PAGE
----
Search Electronics:

Current Limting Diode InformationCurrent limiting diodes (CLD) regulate current over a wide voltage range.


CLDs are used in many applications. Some examples include waveform generator circuits, battery charger, and timing circuits. CLDs are also used as a constant current source for driving LEDs and can also be used to replace holding coils in telephone connection devices. CLDs follow the life cycle stages defined by Electronic Industries Alliance (EIA) in EIA-724.


Types of Current Limiting Diodes


There are several types of CLDs. Examples include a current regulator diode, constant current diode, and current limit diodes.


  • Current regulating diodes regulate the current flowing through them to a maximum level and if current exceeds its current regulation point, it drops its voltage.
  • A constant current diode is similar to a junction field effect transistor (JFET) whose gate terminal is shorted to source. A constant current diode can automatically limit a current through a laser driver current limit diode over a wide range of power supply voltages.
  • A laser driver current limit diode is the CLD that works on the principle of a quantum process whereby light is emitted due to transition of electrons from high-level to low-level energy states. Current limit diodes are employed for coupling and biasing the circuits. Other CLDs are also commonly available.



Current Limiting Diodes InformationThere are several ways in which CLDs function. A CLD is available in wide range of current and voltage ratings to control a current. Some examples of current limiting diodes specifications include a current rating of 35A to 15mA, peak voltage ratings of 50V to 100V, and impedance ranges from 20M ohm to several kilo ohms.


A current regulator diode can maintain a constant current for a voltage range of 1V to 100V if the current is in the range of 5mA to 60mA. Current regulating diodes also increase the frequency response, voltage gain, rejection ratio, and reduce gain losses and noise density.


A constant current diode has currents from 0.192mA to 5.6mA and operates in a voltage range of 1V to 50V. A constant current diode provides good temperature stability and does not require any biasing.


Some specifications of a laser driver current limit diode include current ranges of 0 to ± 20mA, ± 100mA, ± 200mA, ±5 00mA, ± 1A, ± 2 A, and 3dB analog modulation bandwidth. A laser driver current limit diode also supports both constant current and constant power modes of operation.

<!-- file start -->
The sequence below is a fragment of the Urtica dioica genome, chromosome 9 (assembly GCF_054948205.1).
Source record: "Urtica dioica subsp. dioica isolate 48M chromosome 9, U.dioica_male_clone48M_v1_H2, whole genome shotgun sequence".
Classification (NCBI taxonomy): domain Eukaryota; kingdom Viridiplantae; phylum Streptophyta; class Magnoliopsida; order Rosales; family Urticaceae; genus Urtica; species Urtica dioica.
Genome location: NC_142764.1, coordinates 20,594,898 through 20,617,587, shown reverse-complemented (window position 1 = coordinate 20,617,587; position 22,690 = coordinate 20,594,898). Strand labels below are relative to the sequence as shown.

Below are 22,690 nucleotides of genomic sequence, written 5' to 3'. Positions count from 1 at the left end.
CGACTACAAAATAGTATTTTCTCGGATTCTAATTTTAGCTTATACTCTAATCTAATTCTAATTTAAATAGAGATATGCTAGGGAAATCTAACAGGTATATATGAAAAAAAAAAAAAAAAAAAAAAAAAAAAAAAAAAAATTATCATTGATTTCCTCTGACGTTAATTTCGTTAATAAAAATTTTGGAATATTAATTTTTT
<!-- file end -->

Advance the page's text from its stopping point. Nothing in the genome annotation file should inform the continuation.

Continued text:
CLDs are designed and manufactured to meet most industry specifications. 




Image Credits:


Linear Integrated Systems, Inc. | Skyworks Solutions, Inc. 

Related Products & Services

  • Diode Arrays

    Diode arrays are composed of multiple discrete (usually unconnected) diodes on a single silicon chip. Diode arrays are important semiconductor products because they save assembly time and improve reliability over individually packaged diodes. In general, diode arrays use four or more diodes in a single package.

  • Diodes

    Diodes are electronic components that conduct electric current in only one direction, functioning as a one-way valve. Diodes are manufactured using semiconductor materials such as silicon, germanium or selenium and are used as voltage regulators, signal rectifiers, oscillators and signal modulators / demodulators.

  • PIN Diodes

    PIN diodes are three-layer semiconductor diodes consisting of an intrinsic layer separating heavily doped P and N layers. The charge stored in the intrinsic layer in conjunction with other diode parameters determines the resistance of the diode at RF and microwave frequencies.

  • RF Diodes

    RF diodes are designed to handle high-power radio frequency (RF) signals in stereo amplifiers, radio transmitters, television monitors, and other RF or microwave devices.

  • Transient Voltage Suppressor Diodes (TVS)

    Transient voltage suppressor (TVS) diodes are designed to limit over-voltages. They can dissipate high amounts of transient power in a short period of time.

  • Tunnel Diodes

    Tunnel diodes are heavily doped P-N diodes in which electron tunneling from the conduction band in the N-type material to the valence band in the P-type region produces a region of negative resistance. This negative-resistance region is the most important area of operation. As the voltage is increased, the current decreases. This feature makes tunneling diodes especially useful in oscillators and radio frequency (RF) applications.

  • Varactor Diodes

    Varactor diodes are p-n junction diodes that are designed to act as a voltage controlled capacitance when operated under reverse bias.